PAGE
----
Wednesday, September 9, 2009

Baby left to die for being 'too young'

I came across this disturbing article in the 09/09 Australian written by Paul Tatnell and felt it to be so very appropriate for the times. The big push will be on now that the recess is over and many who had heard from "we the people" of our disgust with such will be voting and pressured to vote Yea rather than Nay. I encourage you to send a copy of this to your representative's and ask them if this is what they will vote for. Let them know in no uncertain terms that anyone who votes for such will be voted out come next election.

The story is indeed a sad one but it tells the story of how when the government is given the right to play God how others will suffer. Would the baby have lived? We will never know because a committee wrote the rules and played God. Man has not the right to decide who will receive treatment or not thus deciding who will live or die, only God has that right. Unfortunately those currently in power feel they have the right to make the decision and usurp the role of God. I leave you with this reminder and thought:

For from within, out of men's hearts, come evil thoughts, sexual immorality, theft, murder, adultery. Mark 7-21

Baby born after just 21 weeks and five days

Needed to be 22 weeks old to be treated

Baby died after two hours

A DEVASTATED mother claims doctors refused to treat her premature baby because it was born two days early.

The tiny boy from the UK - born 21 weeks and five days into her pregnancy - died just two hours after being born, The Daily Mail reports. ( Great link, gives full story as reported in the Mail. )

Sarah Capewell, who has suffered five miscarriages previously, said she went into early labour and was told her newborn would be dead once delivered.

But after discovering her son, Jayden, had a strong heart beat and was moving his arms and legs, she called doctors and begged them to help.

Ms Capewell said doctors refused, saying medical guidelines state that "babies born before 22 weeks are not viable and are not to be helped".

She claims doctors at James Paget Hospital in Norfolk told her that they would have tried to save the baby if he had been born two days later, at 22 weeks.

According to the Daily Mail, she told one paediatrician, "You have got to help", only for the man to respond: "No we don't."

"When I went into labour I was told he would be born dead, disabled and his skin would most likely be peeling off, in actual fact he was perfect," she wrote on her website Justice for Jayden.

"As you can see from his pic he was born alive, he was responsive and lived without help for nearly 2 hours.

"Regardless of this doctors refused to come and see him let alone consider helping him."

A hospital official said it not to blame for setting the nation's guidelines and "like other acute hospitals, we follow national guidance".

Ms Capewell is now campaigning to make the Government change the law.

"This is down to government legislation stating that babies born before 22 weeks are not viable and are not to be helped," she said.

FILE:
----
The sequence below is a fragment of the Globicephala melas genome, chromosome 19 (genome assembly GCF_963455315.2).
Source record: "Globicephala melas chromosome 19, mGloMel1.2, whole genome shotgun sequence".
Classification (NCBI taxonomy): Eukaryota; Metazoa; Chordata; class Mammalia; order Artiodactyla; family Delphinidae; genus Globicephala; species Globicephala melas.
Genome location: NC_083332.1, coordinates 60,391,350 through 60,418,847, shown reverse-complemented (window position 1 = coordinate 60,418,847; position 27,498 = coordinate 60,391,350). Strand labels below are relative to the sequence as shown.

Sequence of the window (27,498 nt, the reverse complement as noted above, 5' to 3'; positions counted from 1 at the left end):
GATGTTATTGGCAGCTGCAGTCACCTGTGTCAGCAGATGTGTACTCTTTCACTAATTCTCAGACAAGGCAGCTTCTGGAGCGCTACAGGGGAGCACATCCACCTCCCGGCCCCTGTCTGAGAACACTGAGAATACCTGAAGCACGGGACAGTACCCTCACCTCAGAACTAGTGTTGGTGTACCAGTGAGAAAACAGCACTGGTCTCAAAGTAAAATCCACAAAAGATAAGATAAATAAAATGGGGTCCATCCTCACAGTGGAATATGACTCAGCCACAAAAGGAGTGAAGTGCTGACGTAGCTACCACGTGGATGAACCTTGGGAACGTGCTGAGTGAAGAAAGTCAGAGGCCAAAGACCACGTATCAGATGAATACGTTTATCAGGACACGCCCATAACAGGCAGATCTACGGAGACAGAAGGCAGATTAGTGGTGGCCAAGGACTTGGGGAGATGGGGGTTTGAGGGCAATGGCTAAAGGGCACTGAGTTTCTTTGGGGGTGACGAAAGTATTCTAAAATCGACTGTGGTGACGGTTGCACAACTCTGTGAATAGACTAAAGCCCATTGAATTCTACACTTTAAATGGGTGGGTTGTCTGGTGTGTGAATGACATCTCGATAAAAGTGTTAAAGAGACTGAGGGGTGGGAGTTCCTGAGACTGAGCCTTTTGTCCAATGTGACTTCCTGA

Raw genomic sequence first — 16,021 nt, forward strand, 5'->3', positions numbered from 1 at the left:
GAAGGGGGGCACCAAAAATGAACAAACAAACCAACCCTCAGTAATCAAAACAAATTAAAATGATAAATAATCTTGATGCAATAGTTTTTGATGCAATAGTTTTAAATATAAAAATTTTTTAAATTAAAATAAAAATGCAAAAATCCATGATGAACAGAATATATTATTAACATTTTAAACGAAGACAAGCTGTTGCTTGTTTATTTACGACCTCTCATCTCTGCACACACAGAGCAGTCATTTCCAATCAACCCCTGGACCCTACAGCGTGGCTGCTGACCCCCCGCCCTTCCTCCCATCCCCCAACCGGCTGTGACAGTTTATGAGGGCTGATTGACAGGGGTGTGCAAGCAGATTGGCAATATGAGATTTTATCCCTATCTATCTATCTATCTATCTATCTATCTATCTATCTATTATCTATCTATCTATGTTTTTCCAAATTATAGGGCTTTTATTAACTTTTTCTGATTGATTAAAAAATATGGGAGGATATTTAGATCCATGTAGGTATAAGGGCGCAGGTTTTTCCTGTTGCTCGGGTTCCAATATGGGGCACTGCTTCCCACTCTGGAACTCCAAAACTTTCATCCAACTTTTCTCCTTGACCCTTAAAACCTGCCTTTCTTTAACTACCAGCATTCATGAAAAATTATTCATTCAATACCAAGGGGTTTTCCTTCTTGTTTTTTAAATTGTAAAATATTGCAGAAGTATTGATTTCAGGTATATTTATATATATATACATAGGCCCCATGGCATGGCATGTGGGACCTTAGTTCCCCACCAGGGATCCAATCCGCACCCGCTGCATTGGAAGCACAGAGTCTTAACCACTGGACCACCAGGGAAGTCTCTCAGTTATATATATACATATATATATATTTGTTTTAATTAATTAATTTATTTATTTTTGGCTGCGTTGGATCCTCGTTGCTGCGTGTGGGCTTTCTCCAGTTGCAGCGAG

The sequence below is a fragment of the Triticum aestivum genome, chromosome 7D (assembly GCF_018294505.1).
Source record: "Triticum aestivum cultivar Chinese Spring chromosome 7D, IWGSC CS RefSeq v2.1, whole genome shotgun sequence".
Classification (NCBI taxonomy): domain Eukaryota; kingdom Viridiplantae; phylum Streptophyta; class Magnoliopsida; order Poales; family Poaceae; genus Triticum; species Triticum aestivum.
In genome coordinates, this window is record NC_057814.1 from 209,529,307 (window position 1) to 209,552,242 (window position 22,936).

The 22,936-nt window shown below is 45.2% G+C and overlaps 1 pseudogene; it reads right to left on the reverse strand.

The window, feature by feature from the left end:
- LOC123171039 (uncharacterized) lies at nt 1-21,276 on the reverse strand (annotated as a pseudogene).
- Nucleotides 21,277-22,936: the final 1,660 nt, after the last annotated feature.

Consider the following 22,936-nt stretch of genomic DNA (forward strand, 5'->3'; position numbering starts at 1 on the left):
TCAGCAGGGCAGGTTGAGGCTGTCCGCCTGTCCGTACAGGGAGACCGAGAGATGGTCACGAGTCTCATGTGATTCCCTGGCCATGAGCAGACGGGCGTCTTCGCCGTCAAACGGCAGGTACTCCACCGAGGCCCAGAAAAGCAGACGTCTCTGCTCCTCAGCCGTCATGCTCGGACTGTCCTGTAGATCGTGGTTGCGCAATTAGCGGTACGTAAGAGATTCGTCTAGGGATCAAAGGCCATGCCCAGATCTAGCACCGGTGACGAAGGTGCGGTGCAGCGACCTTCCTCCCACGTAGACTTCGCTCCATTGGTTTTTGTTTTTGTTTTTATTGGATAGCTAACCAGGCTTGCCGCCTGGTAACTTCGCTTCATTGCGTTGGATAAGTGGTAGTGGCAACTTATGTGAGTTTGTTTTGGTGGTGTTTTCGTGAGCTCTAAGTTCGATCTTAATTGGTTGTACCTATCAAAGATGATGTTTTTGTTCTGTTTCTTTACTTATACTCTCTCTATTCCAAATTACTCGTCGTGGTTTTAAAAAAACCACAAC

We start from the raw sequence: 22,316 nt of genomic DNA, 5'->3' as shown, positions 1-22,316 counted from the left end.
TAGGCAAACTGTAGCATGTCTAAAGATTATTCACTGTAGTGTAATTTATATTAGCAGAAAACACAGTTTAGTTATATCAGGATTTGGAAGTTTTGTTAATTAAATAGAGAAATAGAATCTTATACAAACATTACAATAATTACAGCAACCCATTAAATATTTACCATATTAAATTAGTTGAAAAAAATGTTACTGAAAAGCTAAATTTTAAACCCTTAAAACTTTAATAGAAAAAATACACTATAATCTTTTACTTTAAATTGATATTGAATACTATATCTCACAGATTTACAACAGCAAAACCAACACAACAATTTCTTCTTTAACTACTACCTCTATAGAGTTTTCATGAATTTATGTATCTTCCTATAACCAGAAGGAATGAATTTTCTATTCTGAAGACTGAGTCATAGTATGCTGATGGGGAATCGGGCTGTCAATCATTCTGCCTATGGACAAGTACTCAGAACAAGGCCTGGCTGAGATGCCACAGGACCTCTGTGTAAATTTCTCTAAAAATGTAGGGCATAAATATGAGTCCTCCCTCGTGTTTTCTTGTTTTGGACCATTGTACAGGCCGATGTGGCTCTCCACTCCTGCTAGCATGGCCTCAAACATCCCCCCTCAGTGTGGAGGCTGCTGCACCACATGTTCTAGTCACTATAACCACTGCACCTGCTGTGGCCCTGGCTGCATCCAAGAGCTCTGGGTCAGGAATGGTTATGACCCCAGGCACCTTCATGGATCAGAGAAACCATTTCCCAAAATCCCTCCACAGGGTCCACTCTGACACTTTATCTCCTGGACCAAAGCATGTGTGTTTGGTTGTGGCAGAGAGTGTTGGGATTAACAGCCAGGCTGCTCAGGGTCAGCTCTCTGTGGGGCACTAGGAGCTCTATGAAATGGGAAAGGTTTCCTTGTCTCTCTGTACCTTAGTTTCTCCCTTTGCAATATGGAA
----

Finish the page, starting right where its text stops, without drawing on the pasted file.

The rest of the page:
"Now I'm asking for your help in changing legislation so other families don't have to suffer unnecessarily."

  • I am including this one comment from the many comments that were made. It sums up the situation pretty well I believe for those who would give us socialized medicine as Europe has. Ask yourself if this is really the kind of medicine you want with folks deciding that a baby was born a day or two too early to deserve to live. Makes you sick doesn't it. If it doesn't something is wrong.

Comments on this story

independant girl Posted at 1:50am today

Unfortunately, she cannot sue the hospital because the U.K. has GOVERNMENT RUN HEALTHCARE! Here in the USA we are blessed to have private health care and if we had a baby that young here in the USA we would get the care that our baby needs and given him every chance for survival! Wake up people! This is what we would have to deal with if the government runs our healthcare! SAY NO TO OBAMA CARE!


Dr. Mary Johnson said...

Dallas, I have blogged on being placed in this kind of situation back in 1998 (in Asheboro, of course):

But in 2008, the fact is that in this country/state (NC), babies less than 24 weeks or 500 grams are not considered viable and (except in unusual circumstances) would generally not be resusitated.

Saying, "NO" to resuscitating a pre-viable infant is not playing God. It's accepting cold, hard medical facts, and setting reasonable limits that actually help doctors make responsible decisions.

At this stage in development, just a few days in gestational age (assuming it is accurate) can make a tremendous difference in outcome. I don't know anyone (myself included) that would have resusitated the baby in this story (if the dates were indeed close to being correct).

Moreover, location is everything. This baby would most likely not have had a decent chance even in a tertiary center with a NICU. When it comes to smaller hospitals, most general Pediatricians are not comfortable resusitating these extremely premature infants.

Oftentimes these tiny uber-premies (below 23 weeks) do have strong heartbeats, move about, and have some respiratory effort when they are born. They can live for several hours without intervention. It's heart-breaking. And the parents almost always want you to do something.